In event-related fMRI, it is often beneficial to capture data showcasing different parts of the hemodynamic response function (HRF) within each condition. However, it is extremely inefficient (in terms of both time and finance) to simply allow the HRF to return to baseline after every stimulus. Therefore, in order to capture as much of the HRF as possible without wasting valuable scanner time, researchers incorporate a technique called jittering in experimental design to include controlled variance in interstimulus intervals (ISIs). With the necessary assumption of linear additivity, co-occurring HRs can be deconvolved using what we learn about the shape of the function from capturing these different points of the HRF.
It goes without saying that different patterns of jittering will result in different portions of the HRF being captured, so there exist both efficient and inefficient patterns. Testing each pattern you develop on a real participant and evaluating the results is simply not an option. This is where fMRI simulation comes into play. It's possible to do yourself with a bit of MATLAB/Python code, or with some programs put out by the AFNI group at the NIH (detailed on the CogNeuroStats Blog here), or with OptSeq2, a simulation program developed by researchers at Massachusetts General Hospital.
OptSeq2 can be downloaded from the FreeSurfer website here. Simply put the downloaded file in the directory in which you wish to simulate, or drop it into a source path like your AFNI or FreeSurfer binaries directory so you can access it from anywhere.
OptSeq2 can accept a number of options, which are denoted by a double-dash (--). A full list of options can be found here, but only seven pieces of basic information are necessary in order to begin simulating fMRI experiments:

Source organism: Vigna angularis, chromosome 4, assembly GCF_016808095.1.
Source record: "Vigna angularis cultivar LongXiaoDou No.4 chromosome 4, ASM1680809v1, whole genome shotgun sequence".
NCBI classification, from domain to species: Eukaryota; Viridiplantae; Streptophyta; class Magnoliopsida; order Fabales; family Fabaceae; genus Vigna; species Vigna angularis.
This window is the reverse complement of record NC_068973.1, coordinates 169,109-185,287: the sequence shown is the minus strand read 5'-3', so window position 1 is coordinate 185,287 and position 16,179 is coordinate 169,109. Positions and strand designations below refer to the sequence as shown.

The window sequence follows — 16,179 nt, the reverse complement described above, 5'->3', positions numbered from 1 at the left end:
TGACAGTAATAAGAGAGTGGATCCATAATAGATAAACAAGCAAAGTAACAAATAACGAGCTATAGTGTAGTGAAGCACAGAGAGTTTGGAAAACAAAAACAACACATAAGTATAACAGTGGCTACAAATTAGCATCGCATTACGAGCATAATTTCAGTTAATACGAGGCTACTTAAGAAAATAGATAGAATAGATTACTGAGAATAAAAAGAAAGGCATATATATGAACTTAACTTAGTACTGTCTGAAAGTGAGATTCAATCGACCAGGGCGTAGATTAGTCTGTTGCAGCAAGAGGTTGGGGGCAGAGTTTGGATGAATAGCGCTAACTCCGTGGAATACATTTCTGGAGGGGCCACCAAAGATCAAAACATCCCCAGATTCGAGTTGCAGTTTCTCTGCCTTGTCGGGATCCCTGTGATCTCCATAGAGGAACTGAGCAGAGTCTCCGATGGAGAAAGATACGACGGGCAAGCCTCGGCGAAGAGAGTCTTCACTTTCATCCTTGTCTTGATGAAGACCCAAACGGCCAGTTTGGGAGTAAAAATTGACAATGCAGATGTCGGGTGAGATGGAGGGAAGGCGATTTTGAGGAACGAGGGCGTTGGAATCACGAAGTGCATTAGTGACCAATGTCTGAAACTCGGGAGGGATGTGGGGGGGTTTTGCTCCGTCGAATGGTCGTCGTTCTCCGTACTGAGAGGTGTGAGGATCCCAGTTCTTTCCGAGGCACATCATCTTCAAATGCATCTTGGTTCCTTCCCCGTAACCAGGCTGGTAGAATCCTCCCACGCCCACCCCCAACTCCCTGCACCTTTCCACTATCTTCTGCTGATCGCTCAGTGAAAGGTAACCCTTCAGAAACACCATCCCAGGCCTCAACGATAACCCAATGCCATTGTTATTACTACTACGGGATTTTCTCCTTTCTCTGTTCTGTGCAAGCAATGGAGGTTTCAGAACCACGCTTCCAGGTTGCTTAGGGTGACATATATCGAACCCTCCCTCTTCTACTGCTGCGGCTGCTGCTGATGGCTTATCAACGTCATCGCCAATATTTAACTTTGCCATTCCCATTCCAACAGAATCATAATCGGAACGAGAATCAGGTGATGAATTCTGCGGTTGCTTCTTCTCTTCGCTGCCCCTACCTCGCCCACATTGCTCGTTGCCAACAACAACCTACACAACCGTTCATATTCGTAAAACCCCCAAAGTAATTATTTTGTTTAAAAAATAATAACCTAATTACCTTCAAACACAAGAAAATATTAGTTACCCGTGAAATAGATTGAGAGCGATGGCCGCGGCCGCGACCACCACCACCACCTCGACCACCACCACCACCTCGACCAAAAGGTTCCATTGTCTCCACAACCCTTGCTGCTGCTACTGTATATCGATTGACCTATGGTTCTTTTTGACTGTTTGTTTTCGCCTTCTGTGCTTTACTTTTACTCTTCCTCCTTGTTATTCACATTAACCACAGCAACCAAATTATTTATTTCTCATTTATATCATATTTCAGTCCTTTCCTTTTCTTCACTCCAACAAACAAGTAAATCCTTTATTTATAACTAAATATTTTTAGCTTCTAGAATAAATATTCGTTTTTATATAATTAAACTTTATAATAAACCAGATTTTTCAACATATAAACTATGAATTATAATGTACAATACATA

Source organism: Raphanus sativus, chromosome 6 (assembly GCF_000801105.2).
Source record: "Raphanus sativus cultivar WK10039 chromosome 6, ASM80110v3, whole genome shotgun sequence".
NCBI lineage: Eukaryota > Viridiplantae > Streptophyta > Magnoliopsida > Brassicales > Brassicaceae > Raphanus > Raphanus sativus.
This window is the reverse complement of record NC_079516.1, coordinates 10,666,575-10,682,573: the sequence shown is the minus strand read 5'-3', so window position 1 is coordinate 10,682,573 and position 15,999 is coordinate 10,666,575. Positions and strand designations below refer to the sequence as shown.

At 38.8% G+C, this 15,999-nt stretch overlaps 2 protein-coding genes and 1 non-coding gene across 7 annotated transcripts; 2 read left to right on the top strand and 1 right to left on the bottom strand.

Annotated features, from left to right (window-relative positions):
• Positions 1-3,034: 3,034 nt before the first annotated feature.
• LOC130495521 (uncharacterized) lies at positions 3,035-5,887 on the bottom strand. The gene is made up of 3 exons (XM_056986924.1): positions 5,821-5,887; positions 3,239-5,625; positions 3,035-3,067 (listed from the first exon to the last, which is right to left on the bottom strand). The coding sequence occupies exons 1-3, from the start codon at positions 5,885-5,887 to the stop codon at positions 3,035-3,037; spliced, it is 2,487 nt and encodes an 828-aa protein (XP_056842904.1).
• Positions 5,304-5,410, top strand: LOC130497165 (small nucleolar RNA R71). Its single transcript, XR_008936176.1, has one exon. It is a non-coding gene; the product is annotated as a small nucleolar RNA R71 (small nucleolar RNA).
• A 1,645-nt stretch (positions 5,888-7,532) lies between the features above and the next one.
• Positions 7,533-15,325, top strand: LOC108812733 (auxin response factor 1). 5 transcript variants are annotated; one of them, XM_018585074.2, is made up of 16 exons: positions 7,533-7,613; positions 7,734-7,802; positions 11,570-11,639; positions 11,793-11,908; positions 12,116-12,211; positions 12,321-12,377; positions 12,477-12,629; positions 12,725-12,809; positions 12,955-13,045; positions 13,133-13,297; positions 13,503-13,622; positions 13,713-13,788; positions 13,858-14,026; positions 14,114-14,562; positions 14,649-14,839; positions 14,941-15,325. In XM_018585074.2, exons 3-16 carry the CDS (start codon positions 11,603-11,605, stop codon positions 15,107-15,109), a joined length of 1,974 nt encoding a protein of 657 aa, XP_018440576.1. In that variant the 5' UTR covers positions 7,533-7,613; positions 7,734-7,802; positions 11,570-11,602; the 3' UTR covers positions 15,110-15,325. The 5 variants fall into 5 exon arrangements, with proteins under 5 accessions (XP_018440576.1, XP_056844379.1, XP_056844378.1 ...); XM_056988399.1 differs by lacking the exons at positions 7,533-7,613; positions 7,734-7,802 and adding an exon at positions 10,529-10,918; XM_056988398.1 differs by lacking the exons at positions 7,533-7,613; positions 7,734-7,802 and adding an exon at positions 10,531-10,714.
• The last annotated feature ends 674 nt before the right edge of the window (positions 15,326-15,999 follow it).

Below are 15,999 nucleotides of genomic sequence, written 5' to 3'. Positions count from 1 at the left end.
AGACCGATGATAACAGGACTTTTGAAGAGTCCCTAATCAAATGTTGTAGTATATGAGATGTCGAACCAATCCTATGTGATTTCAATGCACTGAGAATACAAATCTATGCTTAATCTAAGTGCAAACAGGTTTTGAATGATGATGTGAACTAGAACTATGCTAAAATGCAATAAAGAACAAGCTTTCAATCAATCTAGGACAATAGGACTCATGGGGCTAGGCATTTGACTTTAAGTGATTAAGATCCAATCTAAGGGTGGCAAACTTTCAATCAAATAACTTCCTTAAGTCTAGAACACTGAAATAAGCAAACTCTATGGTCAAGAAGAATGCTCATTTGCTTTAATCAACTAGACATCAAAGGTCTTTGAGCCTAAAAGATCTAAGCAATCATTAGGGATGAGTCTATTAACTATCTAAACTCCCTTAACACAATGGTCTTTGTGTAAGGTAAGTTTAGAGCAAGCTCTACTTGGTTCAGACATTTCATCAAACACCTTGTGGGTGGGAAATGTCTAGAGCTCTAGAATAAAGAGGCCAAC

Here is an example of an OptSeq2 call that models an fMRI experiment with 200 acquisitions, a TR of 2.0 seconds, a post-stimulus duration window [2 4], and two conditions of thirty stimuli each. OptSeq2 will generate 100,000 timing files and keep the top three.
optseq2 \ --ntp 200 \ --tr 2.0 \ --psdwin 2 4 \ --ev condA 2 30 \ --ev condB 2 30 \ --nsearch 100000 \ --nkeep 3 \ --o best
--psdwin min max dPSD
Simply enough, psdwin requires two arguments, the minimum and maximum amount of time between the offset of one stimulus and the onset of the next. dPSD is an optional argument which specifies the sampling rate and must be an even multiple of the TR. If left unspecified, OptSeq2 sets this equal to the TR. Both min and max must be multiples of dPSD.
You must provide an event definition for each condition in the experiment you want to simulate. ev takes three arguments: a label for the condition, the duration of each event in this condition (must be an even multiple of the TR), and the number of events of this condition which are to occur.